Solar module costs in the coming years will continue to fall, but at a much slower rate than in the past decade, according to research group Wood Mackenzie.
In its latest Solar PV Module Technology Market Report 2020, the company forecast that improvement in module efficiency and power class would instead propel the declining capex trend forward and ultimately lower the levelized cost of energy (LCOE) for solar.
Wood Mackenzie examined three technologies that have the potential to improve solar module power class and performance: large wafer, n-type cells and cell and module-level techniques.
“We found that PV modules made of large wafers, such as the M6, M10, or G12 format, could reduce the capex of a utility scale solar project by 3% to 9%,” said Xiaojing Sun, the report's author.
Sun said the cost savings would appeal to solar developers and installers, which in turn would drive market adoption.
A majority of the major silicon module manufacturers have announced large module products, with many of them on track to commercially produce large modules between the fourth quarter of 2020 and the fourth quarter of 2021, she added.
The total module manufacturing capacity of M6, M10 and G12 wafer-based modules will reach 28 GW, 63 GW and 59 GW, respectively, by the end of 2021, according to the report. By 2025, the production capacity of modules using M10 and G12 wafers is forecast to exceed 90 GW, making them the dominant technologies by manufacturing capacity.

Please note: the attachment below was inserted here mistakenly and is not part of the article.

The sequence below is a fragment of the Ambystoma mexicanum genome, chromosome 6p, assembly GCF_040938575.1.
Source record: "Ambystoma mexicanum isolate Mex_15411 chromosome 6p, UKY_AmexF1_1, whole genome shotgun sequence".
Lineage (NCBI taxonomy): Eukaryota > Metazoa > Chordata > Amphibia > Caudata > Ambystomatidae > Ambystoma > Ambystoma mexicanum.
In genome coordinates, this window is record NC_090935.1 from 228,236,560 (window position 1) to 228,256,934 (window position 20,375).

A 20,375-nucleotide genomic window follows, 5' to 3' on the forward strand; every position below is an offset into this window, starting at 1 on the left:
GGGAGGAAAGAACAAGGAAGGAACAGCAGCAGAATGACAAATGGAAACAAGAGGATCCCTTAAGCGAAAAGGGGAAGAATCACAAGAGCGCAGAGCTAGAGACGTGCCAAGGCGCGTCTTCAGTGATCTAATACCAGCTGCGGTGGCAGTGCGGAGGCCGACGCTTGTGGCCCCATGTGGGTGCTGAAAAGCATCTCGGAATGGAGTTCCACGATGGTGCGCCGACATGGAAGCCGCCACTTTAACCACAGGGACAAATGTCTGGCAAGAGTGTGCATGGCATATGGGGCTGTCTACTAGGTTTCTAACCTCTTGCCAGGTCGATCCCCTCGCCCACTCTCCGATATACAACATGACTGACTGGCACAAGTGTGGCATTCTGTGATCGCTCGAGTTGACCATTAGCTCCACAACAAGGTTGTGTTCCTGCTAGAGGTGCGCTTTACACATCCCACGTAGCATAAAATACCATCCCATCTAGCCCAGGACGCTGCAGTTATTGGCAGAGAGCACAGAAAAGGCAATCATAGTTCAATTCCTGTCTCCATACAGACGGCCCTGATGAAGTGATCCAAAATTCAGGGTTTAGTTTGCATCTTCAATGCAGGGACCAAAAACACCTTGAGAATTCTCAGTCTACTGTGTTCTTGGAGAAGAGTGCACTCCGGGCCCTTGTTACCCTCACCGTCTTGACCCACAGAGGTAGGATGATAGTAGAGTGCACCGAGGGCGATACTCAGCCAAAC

“It is important to point out that the market adoption of large modules is dependent on the co-evolution of balance-of-system components such as inverters and trackers to accommodate the higher current and the larger size,” Sun pointed out.
“Multiple industry alliances have been formed since early 2020 to ensure the entire solar ecosystem evolves to support the adoption of large modules,” she added. “If the industry’s efforts bear fruit, we forecast that large module shipments in 2021 will account for approximately 40% of the total shipment of crystalline silicon modules. By the end of 2025, modules made with wafer sizes smaller than M6 will phase out of the market.”
The report also examined n-type modules, such as HIT and TOPCon, that could generate more power per panel due to higher cell efficiencies and have lower degradation rates. “Unlike large modules, n-type modules do not currently yield system capex and LCOE savings in utility scale solar projects,” the study found, adding that the high product costs of n-type modules offset the system-level non-module cost savings.
“Our analysis shows that TOPCon and HIT modules will need a power class premium of at least 40 W and 90 W, respectively, or a 6% and 20% price cut in order to be competitive with mono PERC,” Sun said. “Admittedly, these are tall orders. Nevertheless, significant efficiency improvement and production cost reduction are n-type modules’ must-take path to succeed mono PERC as the next generation solar module of choice.”
The research suggests that the 2020s will see rapid solar module technology innovations, leading to significant increases in module power class, better performance and more versatile applications.
“Module technology innovations, in addition to hardware cost reduction, will be the quintessential driving force that propels the continuous reduction of solar LCOE in the new decade,” Sun added.
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